Journal Reference:

  1. Qiaomei Fu, Alissa Mittnik, Philip L.F. Johnson, Kirsten Bos, Martina Lari, Ruth Bollongino, Chengkai Sun, Liane Giemsch, Ralf Schmitz, Joachim Burger, Anna Maria Ronchitelli, Fabio Martini, Renata G. Cremonesi, Jiří Svoboda, Peter Bauer, David Caramelli, Sergi Castellano, David Reich, Svante Pääbo, Johannes Krause. A Revised Timescale for Human Evolution Based on Ancient Mitochondrial Genomes. Current Biology, 2013; DOI: 10.1016/j.cub.2013.02.044

Cite This Page:

Universitat Tuebingen. "First migration from Africa less than 95,000 years ago: Ancient hunter-gatherer DNA challenges theory of early out-of-Africa migrations." ScienceDaily. ScienceDaily, 22 March 2013. <www.sciencedaily.com/releases/2013/03/130322114856.htm>.
Universitat Tuebingen. (2013, March 22). First migration from Africa less than 95,000 years ago: Ancient hunter-gatherer DNA challenges theory of early out-of-Africa migrations. ScienceDaily. Retrieved November 28, 2014 from www.sciencedaily.com/releases/2013/03/130322114856.htm
Universitat Tuebingen. "First migration from Africa less than 95,000 years ago: Ancient hunter-gatherer DNA challenges theory of early out-of-Africa migrations." ScienceDaily. www.sciencedaily.com/releases/2013/03/130322114856.htm (accessed November 28, 2014).

Share This


More From ScienceDaily



More Fossils & Ruins News

Friday, November 28, 2014

Featured Research

from universities, journals, and other organizations


Featured Videos

from AP, Reuters, AFP, and other news services

New Dinosaur Species Found in Museum Collection

New Dinosaur Species Found in Museum Collection

Reuters - Innovations Video Online (Nov. 27, 2014) — A British palaeontologist has discovered a new species of dinosaur while studying fossils in a Canadian museum. Pentaceratops aquilonius was related to Triceratops and lived at the end of the Cretaceous Period, around 75 million years ago. Jim Drury has more. Video provided by Reuters
Powered by NewsLook.com
Classic Hollywood Memorabilia Goes Under the Hammer

Classic Hollywood Memorabilia Goes Under the Hammer

Reuters - Entertainment Video Online (Nov. 26, 2014) — The iconic piano from "Casablanca" and the Cowardly Lion suit from "The Wizard of Oz" fetch millions at auction. Sara Hemrajani reports. Video provided by Reuters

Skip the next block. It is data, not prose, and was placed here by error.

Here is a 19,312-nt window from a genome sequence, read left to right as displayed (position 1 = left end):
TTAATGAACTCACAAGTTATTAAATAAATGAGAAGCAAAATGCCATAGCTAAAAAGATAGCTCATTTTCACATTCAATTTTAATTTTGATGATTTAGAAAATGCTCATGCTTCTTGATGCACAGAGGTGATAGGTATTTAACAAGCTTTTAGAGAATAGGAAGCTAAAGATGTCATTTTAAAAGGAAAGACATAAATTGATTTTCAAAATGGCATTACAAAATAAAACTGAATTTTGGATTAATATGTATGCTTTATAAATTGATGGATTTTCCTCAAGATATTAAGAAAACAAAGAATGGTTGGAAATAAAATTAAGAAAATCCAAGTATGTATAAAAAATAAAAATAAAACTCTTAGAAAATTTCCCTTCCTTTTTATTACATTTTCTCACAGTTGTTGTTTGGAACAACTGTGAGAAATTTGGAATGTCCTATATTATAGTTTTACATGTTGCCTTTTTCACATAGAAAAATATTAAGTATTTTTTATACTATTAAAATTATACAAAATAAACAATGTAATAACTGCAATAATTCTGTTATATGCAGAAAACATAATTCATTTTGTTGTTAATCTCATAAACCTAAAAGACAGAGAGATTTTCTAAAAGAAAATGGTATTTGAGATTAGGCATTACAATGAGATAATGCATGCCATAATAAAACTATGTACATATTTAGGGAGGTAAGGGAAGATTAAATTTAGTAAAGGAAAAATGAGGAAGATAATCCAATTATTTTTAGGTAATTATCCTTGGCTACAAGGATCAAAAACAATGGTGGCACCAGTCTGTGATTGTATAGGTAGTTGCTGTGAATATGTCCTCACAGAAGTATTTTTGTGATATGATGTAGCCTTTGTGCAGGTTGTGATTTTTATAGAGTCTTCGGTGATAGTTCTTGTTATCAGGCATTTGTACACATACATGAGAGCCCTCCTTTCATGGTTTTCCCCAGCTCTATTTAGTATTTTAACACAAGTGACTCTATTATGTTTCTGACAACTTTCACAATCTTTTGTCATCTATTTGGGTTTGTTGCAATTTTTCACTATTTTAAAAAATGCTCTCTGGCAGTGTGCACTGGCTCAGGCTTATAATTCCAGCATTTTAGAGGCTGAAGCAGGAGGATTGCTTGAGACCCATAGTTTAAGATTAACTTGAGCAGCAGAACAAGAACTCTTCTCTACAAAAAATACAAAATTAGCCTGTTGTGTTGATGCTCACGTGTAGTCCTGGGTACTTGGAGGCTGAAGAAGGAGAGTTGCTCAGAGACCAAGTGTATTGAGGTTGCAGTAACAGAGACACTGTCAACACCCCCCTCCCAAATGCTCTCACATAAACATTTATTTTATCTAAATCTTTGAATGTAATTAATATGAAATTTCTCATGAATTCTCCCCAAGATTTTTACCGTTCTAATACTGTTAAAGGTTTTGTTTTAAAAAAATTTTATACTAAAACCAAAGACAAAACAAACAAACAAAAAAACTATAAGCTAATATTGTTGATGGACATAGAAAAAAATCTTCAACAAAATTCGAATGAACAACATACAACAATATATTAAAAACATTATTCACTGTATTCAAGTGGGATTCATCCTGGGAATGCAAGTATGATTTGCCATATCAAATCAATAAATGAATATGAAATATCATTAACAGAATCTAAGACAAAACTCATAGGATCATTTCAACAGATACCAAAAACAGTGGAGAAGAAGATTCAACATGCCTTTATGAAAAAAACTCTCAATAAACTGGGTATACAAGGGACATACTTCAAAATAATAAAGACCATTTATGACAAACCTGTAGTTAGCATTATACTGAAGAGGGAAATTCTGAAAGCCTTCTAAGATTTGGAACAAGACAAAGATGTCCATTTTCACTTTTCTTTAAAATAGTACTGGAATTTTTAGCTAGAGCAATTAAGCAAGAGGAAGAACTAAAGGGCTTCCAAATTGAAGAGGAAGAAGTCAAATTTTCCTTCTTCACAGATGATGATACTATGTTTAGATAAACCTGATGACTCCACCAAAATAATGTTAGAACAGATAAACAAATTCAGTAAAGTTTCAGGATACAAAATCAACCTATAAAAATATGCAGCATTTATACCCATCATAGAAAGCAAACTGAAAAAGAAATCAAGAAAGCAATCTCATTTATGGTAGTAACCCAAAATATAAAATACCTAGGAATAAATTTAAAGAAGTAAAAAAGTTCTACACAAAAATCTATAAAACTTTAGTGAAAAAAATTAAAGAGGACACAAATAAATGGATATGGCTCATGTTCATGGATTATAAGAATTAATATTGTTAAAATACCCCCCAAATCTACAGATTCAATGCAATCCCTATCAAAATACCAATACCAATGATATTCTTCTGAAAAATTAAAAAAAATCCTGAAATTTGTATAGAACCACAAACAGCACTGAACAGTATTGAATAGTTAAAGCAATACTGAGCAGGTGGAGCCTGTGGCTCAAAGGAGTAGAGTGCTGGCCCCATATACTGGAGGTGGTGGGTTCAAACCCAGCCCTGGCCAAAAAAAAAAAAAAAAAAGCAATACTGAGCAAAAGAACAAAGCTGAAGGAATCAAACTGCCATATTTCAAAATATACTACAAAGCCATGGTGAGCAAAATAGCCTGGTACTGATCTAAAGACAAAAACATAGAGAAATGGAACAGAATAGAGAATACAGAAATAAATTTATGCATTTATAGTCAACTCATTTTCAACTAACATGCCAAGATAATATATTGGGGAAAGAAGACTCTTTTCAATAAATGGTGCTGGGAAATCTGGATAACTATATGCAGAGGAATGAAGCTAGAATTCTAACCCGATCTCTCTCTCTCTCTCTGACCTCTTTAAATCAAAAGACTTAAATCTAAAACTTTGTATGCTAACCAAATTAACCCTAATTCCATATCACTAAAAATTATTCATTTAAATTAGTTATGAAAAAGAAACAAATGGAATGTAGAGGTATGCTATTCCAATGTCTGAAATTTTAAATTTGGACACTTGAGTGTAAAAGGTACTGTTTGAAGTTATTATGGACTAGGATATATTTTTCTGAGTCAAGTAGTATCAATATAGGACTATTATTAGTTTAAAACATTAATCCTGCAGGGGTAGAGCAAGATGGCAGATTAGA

Powered by NewsLook.com
3D Map of Antarctic Sea Ice to Shed Light on Climate Change

3D Map of Antarctic Sea Ice to Shed Light on Climate Change

Reuters - Innovations Video Online (Nov. 24, 2014) — A multinational group of scientists have released the first ever detailed, high-resolution 3-D maps of Antarctic sea ice. Using an underwater robot equipped with sonar, the researchers mapped the underside of a massive area of sea ice to gauge the impact of climate change. Ben Gruber reports. Video provided by Reuters
Powered by NewsLook.com
Ruins Thought To Be Port Actually Buried Greek City

Ruins Thought To Be Port Actually Buried Greek City

Newsy (Nov. 24, 2014) — Media is calling it an "underwater Pompeii." Researchers have found ruins off the coast of Delos. Video provided by Newsy
Powered by NewsLook.com

Search ScienceDaily

Number of stories in archives: 140,361

Find with keyword(s):
 
Enter a keyword or phrase to search ScienceDaily for related topics and research stories.

Save/Print:
Share:  

Breaking News:

Strange & Offbeat Stories

 

Plants & Animals

Earth & Climate

Fossils & Ruins

In Other News

... from NewsDaily.com

Science News

Health News

Environment News

Technology News



Save/Print:
Share:  

Free Subscriptions


Get the latest science news with ScienceDaily's free email newsletters, updated daily and weekly. Or view hourly updated newsfeeds in your RSS reader:

Get Social & Mobile


Keep up to date with the latest news from ScienceDaily via social networks and mobile apps:

Have Feedback?


Tell us what you think of ScienceDaily -- we welcome both positive and negative comments. Have any problems using the site? Questions?
Mobile iPhone Android Web
Follow Facebook Twitter Google+
Subscribe RSS Feeds Email Newsletters
Latest Headlines Health & Medicine Mind & Brain Space & Time Matter & Energy Computers & Math Plants & Animals Earth & Climate Fossils & Ruins